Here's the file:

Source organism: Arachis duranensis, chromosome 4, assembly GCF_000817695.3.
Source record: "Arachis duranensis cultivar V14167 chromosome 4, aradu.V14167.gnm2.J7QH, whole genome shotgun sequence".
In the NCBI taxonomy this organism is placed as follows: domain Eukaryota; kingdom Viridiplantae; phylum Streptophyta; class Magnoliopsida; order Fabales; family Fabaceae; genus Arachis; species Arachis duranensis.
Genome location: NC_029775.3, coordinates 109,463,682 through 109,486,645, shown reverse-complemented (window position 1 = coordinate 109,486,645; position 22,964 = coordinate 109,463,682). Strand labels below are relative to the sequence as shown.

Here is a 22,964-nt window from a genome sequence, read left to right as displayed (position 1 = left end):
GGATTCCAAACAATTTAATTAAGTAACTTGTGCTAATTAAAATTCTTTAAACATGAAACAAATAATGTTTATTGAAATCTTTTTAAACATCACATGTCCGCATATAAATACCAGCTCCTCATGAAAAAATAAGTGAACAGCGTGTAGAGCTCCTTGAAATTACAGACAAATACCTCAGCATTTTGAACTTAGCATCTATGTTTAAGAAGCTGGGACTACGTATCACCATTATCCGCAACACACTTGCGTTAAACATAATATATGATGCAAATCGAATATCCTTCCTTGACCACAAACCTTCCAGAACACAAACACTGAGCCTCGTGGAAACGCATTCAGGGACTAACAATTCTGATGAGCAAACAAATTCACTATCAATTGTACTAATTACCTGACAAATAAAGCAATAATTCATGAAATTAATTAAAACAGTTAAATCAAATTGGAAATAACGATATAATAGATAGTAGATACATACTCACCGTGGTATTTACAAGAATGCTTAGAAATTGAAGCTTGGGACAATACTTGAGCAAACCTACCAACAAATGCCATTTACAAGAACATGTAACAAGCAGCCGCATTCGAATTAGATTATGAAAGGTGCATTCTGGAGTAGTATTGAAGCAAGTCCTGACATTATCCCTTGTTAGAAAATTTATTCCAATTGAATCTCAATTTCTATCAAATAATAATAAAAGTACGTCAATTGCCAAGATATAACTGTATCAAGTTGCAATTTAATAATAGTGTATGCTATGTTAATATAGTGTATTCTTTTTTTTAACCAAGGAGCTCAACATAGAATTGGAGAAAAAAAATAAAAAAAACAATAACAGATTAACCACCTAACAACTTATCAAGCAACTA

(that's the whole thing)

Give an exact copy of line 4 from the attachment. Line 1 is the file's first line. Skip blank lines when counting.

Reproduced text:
Genome location: NC_029775.3, coordinates 109,463,682 through 109,486,645, shown reverse-complemented (window position 1 = coordinate 109,486,645; position 22,964 = coordinate 109,463,682). Strand labels below are relative to the sequence as shown.